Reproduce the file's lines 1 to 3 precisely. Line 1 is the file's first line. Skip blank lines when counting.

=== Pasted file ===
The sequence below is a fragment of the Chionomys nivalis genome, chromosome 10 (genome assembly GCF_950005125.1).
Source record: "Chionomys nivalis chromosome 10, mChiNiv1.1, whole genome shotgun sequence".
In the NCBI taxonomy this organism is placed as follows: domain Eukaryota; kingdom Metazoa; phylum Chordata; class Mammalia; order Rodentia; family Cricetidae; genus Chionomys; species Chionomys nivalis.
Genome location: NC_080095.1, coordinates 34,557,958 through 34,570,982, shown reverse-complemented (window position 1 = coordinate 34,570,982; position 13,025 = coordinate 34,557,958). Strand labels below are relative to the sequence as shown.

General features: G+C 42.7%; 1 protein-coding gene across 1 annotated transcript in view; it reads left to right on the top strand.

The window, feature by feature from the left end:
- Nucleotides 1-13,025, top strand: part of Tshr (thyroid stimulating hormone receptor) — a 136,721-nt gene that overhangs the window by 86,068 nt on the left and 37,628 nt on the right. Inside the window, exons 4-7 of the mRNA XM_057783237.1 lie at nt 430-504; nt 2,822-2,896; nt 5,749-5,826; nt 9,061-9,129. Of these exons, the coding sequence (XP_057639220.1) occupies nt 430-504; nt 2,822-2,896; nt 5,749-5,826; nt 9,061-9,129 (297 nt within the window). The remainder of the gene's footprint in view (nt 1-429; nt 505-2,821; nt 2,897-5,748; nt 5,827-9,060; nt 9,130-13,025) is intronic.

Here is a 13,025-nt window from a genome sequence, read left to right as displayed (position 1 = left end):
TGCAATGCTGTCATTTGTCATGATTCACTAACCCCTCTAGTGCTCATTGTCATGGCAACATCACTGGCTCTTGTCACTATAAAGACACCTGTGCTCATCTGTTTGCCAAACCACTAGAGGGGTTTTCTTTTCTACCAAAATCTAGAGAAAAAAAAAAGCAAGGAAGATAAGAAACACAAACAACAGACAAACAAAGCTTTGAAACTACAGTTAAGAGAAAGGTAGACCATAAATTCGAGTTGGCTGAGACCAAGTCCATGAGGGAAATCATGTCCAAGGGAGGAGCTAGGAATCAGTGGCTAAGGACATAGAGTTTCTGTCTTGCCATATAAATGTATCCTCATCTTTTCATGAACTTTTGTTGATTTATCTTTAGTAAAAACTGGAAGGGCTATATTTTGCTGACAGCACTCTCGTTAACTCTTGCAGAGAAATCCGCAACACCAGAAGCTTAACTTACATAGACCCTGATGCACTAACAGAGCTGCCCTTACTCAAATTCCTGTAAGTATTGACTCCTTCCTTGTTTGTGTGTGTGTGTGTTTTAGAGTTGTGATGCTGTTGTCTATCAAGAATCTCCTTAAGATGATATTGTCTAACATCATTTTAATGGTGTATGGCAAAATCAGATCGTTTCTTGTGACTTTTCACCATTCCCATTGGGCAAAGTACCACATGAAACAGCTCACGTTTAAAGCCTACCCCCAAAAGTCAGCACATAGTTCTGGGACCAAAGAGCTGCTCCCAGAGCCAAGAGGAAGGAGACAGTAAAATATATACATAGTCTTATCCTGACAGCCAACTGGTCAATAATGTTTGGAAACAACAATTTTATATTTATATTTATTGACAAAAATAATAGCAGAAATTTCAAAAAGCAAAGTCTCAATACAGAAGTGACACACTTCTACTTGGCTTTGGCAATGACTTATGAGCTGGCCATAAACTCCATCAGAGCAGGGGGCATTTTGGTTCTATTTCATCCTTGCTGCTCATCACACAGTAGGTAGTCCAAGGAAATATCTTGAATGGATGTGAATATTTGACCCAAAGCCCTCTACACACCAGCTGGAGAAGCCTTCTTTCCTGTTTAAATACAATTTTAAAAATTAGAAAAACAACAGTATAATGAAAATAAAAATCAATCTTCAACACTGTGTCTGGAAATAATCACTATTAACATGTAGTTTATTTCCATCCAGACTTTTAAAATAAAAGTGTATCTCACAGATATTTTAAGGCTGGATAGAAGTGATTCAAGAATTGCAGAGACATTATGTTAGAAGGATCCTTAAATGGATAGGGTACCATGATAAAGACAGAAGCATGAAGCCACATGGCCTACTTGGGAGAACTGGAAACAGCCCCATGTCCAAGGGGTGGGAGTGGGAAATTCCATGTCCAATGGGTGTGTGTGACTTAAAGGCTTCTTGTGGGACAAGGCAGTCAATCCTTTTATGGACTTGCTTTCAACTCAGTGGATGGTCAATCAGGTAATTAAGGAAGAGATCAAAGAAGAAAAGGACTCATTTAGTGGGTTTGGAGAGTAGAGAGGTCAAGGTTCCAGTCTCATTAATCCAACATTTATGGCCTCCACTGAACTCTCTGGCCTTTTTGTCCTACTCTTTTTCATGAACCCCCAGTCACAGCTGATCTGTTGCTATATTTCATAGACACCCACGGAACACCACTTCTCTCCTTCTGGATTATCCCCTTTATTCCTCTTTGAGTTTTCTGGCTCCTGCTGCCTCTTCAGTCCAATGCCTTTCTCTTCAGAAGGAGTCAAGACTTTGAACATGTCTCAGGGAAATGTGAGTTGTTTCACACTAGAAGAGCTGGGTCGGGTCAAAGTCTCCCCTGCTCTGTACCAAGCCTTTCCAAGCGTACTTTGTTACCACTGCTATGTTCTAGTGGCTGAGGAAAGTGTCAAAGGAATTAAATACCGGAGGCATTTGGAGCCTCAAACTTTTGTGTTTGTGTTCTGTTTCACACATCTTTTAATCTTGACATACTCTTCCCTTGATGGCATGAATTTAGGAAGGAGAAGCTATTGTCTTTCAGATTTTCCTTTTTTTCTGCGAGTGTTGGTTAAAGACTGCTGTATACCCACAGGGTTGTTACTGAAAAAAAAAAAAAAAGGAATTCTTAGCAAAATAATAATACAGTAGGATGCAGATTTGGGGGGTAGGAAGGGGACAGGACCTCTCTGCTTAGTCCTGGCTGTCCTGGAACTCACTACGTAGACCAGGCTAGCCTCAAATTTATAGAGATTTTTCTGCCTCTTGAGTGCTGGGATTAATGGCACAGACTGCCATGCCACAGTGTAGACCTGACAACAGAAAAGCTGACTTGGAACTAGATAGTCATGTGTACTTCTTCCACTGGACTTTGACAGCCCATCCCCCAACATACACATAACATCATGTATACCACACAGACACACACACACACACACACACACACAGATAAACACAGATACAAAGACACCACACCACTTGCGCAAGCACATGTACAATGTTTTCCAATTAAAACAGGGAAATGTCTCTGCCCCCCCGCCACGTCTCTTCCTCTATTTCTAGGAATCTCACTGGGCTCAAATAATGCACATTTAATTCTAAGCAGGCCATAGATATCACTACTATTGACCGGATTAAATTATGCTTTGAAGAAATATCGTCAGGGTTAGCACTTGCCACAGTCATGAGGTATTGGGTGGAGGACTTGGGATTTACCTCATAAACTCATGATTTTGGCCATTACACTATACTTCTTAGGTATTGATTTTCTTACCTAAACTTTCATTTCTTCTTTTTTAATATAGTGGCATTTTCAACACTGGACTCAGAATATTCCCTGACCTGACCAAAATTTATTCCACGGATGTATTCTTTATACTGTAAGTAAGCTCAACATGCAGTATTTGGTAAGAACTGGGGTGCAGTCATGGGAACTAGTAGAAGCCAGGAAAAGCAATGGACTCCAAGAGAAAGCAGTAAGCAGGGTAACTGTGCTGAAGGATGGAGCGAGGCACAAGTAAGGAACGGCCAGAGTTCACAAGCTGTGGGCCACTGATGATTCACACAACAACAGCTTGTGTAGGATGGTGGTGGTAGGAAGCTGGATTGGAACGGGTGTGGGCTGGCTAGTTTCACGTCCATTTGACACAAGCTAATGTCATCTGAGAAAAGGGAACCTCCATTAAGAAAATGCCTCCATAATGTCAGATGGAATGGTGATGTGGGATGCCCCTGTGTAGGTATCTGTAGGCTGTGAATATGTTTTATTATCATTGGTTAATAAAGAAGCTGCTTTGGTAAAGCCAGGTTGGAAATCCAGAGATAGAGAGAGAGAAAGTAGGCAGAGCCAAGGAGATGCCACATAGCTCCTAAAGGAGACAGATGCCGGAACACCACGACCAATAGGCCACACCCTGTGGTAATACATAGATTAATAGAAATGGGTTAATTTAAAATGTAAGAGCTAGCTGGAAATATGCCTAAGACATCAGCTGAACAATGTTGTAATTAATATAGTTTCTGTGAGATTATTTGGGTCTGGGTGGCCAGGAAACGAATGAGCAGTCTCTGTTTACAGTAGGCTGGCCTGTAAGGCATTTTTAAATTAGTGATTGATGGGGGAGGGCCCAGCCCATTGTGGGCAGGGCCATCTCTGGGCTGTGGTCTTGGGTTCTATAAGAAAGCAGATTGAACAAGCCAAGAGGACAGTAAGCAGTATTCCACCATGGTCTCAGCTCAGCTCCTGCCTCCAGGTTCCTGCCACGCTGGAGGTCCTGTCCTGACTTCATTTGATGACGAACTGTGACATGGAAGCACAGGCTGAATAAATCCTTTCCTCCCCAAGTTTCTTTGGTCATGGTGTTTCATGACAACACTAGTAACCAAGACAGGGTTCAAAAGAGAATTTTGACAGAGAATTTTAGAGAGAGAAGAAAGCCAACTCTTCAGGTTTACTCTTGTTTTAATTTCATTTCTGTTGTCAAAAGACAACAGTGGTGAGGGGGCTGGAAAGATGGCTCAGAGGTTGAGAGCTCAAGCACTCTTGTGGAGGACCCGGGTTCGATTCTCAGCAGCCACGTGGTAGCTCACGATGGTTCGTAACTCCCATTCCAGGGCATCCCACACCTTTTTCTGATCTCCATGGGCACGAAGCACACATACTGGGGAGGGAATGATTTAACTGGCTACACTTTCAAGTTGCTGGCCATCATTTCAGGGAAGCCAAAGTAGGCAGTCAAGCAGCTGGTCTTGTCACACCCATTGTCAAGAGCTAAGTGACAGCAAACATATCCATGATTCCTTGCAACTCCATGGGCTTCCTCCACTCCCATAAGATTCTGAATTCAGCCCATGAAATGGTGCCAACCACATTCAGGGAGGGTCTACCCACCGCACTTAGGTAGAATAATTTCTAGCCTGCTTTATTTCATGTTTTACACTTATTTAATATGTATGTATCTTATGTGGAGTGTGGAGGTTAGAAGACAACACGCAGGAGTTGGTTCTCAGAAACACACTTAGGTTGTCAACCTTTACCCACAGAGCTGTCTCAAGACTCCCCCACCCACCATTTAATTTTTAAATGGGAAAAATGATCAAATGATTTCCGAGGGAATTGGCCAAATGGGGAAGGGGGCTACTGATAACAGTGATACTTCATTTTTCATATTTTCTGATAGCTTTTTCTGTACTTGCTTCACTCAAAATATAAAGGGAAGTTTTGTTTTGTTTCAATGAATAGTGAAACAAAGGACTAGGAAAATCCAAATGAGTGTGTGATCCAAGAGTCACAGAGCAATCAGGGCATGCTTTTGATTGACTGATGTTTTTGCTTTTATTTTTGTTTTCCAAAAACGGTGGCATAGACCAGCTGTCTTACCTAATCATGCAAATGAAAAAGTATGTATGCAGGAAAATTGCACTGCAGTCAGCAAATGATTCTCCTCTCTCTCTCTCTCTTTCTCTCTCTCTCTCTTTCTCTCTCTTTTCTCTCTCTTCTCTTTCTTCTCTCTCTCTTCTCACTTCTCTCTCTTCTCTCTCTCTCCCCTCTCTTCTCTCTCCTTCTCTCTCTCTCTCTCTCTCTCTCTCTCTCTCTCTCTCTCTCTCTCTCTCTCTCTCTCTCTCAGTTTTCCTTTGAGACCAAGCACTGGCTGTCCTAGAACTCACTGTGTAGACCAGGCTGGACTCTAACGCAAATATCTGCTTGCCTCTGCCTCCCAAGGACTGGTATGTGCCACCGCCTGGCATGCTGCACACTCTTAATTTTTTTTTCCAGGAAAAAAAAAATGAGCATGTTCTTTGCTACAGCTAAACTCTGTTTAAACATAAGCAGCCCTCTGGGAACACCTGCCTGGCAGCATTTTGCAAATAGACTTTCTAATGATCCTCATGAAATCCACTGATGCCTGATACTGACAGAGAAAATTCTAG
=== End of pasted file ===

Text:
The sequence below is a fragment of the Chionomys nivalis genome, chromosome 10 (genome assembly GCF_950005125.1).
Source record: "Chionomys nivalis chromosome 10, mChiNiv1.1, whole genome shotgun sequence".
In the NCBI taxonomy this organism is placed as follows: domain Eukaryota; kingdom Metazoa; phylum Chordata; class Mammalia; order Rodentia; family Cricetidae; genus Chionomys; species Chionomys nivalis.